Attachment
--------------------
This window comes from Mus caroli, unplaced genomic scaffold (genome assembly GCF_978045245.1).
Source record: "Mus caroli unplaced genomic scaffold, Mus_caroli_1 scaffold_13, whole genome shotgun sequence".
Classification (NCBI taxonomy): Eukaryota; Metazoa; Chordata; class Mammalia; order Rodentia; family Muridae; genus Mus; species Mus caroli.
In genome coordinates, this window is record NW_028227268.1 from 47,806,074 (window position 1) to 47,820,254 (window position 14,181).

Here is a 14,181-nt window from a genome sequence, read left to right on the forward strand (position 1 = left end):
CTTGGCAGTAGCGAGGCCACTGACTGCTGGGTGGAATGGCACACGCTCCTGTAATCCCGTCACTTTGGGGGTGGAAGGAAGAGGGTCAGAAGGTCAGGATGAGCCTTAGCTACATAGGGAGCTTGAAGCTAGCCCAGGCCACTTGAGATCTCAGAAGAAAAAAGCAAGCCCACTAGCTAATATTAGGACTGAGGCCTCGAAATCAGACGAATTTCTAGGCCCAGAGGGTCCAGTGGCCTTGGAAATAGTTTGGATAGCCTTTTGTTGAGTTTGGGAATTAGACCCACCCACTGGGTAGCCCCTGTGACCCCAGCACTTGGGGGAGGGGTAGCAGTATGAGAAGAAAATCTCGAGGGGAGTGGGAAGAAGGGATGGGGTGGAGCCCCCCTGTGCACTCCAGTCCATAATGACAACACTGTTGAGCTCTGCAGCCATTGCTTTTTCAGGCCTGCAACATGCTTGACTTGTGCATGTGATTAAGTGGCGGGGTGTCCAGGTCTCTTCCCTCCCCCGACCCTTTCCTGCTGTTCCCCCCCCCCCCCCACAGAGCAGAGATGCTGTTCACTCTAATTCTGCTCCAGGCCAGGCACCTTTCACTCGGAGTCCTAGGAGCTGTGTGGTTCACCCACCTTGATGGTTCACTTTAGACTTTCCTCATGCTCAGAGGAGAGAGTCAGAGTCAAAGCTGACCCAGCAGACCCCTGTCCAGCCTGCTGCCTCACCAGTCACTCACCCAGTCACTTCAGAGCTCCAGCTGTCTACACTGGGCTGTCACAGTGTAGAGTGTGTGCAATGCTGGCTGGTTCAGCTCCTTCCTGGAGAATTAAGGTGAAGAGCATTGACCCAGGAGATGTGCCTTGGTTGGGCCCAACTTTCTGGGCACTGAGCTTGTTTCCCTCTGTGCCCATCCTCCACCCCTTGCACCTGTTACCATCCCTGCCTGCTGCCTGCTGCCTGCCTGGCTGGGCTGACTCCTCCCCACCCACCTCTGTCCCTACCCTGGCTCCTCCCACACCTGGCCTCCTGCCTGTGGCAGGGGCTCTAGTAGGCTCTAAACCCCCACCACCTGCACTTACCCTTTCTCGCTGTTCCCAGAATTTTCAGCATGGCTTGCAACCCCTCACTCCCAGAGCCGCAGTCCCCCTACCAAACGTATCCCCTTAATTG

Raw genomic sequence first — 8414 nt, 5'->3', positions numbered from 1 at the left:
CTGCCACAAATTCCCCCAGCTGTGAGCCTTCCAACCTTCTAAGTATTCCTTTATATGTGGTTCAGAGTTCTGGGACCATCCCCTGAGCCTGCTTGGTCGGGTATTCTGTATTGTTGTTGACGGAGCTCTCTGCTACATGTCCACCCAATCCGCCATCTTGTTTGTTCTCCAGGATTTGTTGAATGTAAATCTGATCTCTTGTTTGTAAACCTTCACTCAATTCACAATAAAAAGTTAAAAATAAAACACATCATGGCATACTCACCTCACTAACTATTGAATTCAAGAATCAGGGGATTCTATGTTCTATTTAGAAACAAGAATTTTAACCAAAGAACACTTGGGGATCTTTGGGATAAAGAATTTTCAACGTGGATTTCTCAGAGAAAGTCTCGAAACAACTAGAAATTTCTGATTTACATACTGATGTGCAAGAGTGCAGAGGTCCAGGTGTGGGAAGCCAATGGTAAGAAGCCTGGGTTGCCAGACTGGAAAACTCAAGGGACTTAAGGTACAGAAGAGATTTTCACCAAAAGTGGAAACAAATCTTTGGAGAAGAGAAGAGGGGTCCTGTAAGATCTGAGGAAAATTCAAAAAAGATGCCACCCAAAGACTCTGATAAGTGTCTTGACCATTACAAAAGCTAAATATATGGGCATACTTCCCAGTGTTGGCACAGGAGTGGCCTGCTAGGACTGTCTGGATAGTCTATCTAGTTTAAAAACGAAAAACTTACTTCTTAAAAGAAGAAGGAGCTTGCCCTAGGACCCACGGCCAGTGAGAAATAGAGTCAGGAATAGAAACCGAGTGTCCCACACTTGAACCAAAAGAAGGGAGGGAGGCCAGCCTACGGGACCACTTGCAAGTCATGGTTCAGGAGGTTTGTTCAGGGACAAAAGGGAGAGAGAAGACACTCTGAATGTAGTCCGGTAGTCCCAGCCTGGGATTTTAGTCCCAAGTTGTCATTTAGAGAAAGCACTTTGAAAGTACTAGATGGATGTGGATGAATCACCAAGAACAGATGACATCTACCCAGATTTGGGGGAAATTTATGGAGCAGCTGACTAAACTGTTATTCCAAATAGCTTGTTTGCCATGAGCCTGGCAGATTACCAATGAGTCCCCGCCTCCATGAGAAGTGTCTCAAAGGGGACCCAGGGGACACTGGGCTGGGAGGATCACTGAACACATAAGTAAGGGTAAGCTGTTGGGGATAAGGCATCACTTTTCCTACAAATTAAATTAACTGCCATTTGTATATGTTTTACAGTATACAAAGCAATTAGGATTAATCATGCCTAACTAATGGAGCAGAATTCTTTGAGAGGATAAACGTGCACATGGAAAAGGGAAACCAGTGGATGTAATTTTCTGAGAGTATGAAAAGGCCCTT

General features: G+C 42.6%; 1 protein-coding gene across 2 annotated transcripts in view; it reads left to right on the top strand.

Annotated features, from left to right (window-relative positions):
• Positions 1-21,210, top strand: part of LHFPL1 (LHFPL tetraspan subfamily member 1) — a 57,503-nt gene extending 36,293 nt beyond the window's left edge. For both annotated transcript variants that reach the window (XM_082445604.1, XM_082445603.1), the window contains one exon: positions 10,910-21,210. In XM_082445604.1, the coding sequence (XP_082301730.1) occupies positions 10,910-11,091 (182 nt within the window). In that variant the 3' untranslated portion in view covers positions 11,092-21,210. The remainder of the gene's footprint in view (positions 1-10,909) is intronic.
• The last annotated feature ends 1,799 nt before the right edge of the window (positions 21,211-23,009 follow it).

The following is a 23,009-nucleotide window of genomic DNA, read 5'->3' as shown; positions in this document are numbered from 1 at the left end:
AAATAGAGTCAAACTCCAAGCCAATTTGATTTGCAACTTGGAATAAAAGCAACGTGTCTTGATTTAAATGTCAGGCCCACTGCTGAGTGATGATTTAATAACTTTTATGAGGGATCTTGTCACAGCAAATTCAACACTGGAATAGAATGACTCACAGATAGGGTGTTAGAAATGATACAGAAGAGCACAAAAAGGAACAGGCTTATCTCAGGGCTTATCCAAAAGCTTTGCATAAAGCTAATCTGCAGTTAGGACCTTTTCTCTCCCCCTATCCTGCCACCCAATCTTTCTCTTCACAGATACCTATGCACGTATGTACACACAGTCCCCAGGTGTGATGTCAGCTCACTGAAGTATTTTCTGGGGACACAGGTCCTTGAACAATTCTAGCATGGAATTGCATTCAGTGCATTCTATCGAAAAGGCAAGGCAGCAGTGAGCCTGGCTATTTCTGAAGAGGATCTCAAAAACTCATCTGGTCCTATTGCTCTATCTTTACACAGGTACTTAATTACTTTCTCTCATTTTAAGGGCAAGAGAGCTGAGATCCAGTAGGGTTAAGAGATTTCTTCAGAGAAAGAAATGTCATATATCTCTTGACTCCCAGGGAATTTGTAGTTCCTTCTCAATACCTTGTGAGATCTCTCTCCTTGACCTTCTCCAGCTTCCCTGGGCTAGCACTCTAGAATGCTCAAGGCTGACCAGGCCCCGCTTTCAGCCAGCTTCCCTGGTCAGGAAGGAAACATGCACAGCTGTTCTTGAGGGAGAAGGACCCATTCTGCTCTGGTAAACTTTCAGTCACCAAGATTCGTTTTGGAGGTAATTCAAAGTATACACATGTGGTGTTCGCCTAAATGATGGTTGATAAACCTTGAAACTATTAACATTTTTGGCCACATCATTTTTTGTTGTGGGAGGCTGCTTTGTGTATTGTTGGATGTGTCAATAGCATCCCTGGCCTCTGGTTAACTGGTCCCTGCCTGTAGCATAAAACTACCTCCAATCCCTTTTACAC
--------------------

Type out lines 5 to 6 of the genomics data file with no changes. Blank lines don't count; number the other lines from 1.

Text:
Here is a 14,181-nt window from a genome sequence, read left to right on the forward strand (position 1 = left end):
CTTGGCAGTAGCGAGGCCACTGACTGCTGGGTGGAATGGCACACGCTCCTGTAATCCCGTCACTTTGGGGGTGGAAGGAAGAGGGTCAGAAGGTCAGGATGAGCCTTAGCTACATAGGGAGCTTGAAGCTAGCCCAGGCCACTTGAGATCTCAGAAGAAAAAAGCAAGCCCACTAGCTAATATTAGGACTGAGGCCTCGAAATCAGACGAATTTCTAGGCCCAGAGGGTCCAGTGGCCTTGGAAATAGTTTGGATAGCCTTTTGTTGAGTTTGGGAATTAGACCCACCCACTGGGTAGCCCCTGTGACCCCAGCACTTGGGGGAGGGGTAGCAGTATGAGAAGAAAATCTCGAGGGGAGTGGGAAGAAGGGATGGGGTGGAGCCCCCCTGTGCACTCCAGTCCATAATGACAACACTGTTGAGCTCTGCAGCCATTGCTTTTTCAGGCCTGCAACATGCTTGACTTGTGCATGTGATTAAGTGGCGGGGTGTCCAGGTCTCTTCCCTCCCCCGACCCTTTCCTGCTGTTCCCCCCCCCCCCCCACAGAGCAGAGATGCTGTTCACTCTAATTCTGCTCCAGGCCAGGCACCTTTCACTCGGAGTCCTAGGAGCTGTGTGGTTCACCCACCTTGATGGTTCACTTTAGACTTTCCTCATGCTCAGAGGAGAGAGTCAGAGTCAAAGCTGACCCAGCAGACCCCTGTCCAGCCTGCTGCCTCACCAGTCACTCACCCAGTCACTTCAGAGCTCCAGCTGTCTACACTGGGCTGTCACAGTGTAGAGTGTGTGCAATGCTGGCTGGTTCAGCTCCTTCCTGGAGAATTAAGGTGAAGAGCATTGACCCAGGAGATGTGCCTTGGTTGGGCCCAACTTTCTGGGCACTGAGCTTGTTTCCCTCTGTGCCCATCCTCCACCCCTTGCACCTGTTACCATCCCTGCCTGCTGCCTGCTGCCTGCCTGGCTGGGCTGACTCCTCCCCACCCACCTCTGTCCCTACCCTGGCTCCTCCCACACCTGGCCTCCTGCCTGTGGCAGGGGCTCTAGTAGGCTCTAAACCCCCACCACCTGCACTTACCCTTTCTCGCTGTTCCCAGAATTTTCAGCATGGCTTGCAACCCCTCACTCCCAGAGCCGCAGTCCCCCTACCAAACGTATCCCCTTAATTG